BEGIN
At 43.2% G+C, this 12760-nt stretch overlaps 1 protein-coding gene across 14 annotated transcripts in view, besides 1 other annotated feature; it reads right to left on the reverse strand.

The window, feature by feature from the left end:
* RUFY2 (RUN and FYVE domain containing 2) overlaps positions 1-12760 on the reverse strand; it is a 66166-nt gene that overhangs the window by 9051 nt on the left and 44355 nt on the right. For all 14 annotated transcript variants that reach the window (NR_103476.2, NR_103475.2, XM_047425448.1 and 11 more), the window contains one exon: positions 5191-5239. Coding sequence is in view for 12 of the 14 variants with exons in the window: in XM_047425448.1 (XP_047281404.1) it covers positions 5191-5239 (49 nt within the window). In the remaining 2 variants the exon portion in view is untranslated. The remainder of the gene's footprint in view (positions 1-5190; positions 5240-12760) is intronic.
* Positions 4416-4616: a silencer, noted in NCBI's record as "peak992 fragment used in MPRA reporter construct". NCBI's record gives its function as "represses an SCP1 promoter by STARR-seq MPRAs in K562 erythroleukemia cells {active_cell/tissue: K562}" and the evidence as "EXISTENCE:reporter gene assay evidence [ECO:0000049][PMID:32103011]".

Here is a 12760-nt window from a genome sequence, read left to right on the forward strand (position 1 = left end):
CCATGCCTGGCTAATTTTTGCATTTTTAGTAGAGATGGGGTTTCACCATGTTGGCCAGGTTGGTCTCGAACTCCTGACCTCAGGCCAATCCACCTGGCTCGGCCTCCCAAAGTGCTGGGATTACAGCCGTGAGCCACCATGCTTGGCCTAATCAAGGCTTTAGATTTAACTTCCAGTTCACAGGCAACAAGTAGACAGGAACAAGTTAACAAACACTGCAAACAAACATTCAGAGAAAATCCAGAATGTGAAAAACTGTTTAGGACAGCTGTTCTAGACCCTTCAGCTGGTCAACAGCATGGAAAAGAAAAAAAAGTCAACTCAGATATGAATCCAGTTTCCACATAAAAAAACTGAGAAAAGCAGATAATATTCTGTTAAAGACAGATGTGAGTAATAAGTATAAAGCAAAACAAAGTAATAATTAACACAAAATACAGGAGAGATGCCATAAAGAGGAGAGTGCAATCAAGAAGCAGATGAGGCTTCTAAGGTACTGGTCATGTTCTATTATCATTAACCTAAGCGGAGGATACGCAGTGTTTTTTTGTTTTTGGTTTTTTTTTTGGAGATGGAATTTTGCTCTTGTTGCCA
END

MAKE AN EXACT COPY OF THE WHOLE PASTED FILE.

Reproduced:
At 43.2% G+C, this 12760-nt stretch overlaps 1 protein-coding gene across 14 annotated transcripts in view, besides 1 other annotated feature; it reads right to left on the reverse strand.

The window, feature by feature from the left end:
* RUFY2 (RUN and FYVE domain containing 2) overlaps positions 1-12760 on the reverse strand; it is a 66166-nt gene that overhangs the window by 9051 nt on the left and 44355 nt on the right. For all 14 annotated transcript variants that reach the window (NR_103476.2, NR_103475.2, XM_047425448.1 and 11 more), the window contains one exon: positions 5191-5239. Coding sequence is in view for 12 of the 14 variants with exons in the window: in XM_047425448.1 (XP_047281404.1) it covers positions 5191-5239 (49 nt within the window). In the remaining 2 variants the exon portion in view is untranslated. The remainder of the gene's footprint in view (positions 1-5190; positions 5240-12760) is intronic.
* Positions 4416-4616: a silencer, noted in NCBI's record as "peak992 fragment used in MPRA reporter construct". NCBI's record gives its function as "represses an SCP1 promoter by STARR-seq MPRAs in K562 erythroleukemia cells {active_cell/tissue: K562}" and the evidence as "EXISTENCE:reporter gene assay evidence [ECO:0000049][PMID:32103011]".

Here is a 12760-nt window from a genome sequence, read left to right on the forward strand (position 1 = left end):
CCATGCCTGGCTAATTTTTGCATTTTTAGTAGAGATGGGGTTTCACCATGTTGGCCAGGTTGGTCTCGAACTCCTGACCTCAGGCCAATCCACCTGGCTCGGCCTCCCAAAGTGCTGGGATTACAGCCGTGAGCCACCATGCTTGGCCTAATCAAGGCTTTAGATTTAACTTCCAGTTCACAGGCAACAAGTAGACAGGAACAAGTTAACAAACACTGCAAACAAACATTCAGAGAAAATCCAGAATGTGAAAAACTGTTTAGGACAGCTGTTCTAGACCCTTCAGCTGGTCAACAGCATGGAAAAGAAAAAAAAGTCAACTCAGATATGAATCCAGTTTCCACATAAAAAAACTGAGAAAAGCAGATAATATTCTGTTAAAGACAGATGTGAGTAATAAGTATAAAGCAAAACAAAGTAATAATTAACACAAAATACAGGAGAGATGCCATAAAGAGGAGAGTGCAATCAAGAAGCAGATGAGGCTTCTAAGGTACTGGTCATGTTCTATTATCATTAACCTAAGCGGAGGATACGCAGTGTTTTTTTGTTTTTGGTTTTTTTTTTGGAGATGGAATTTTGCTCTTGTTGCCA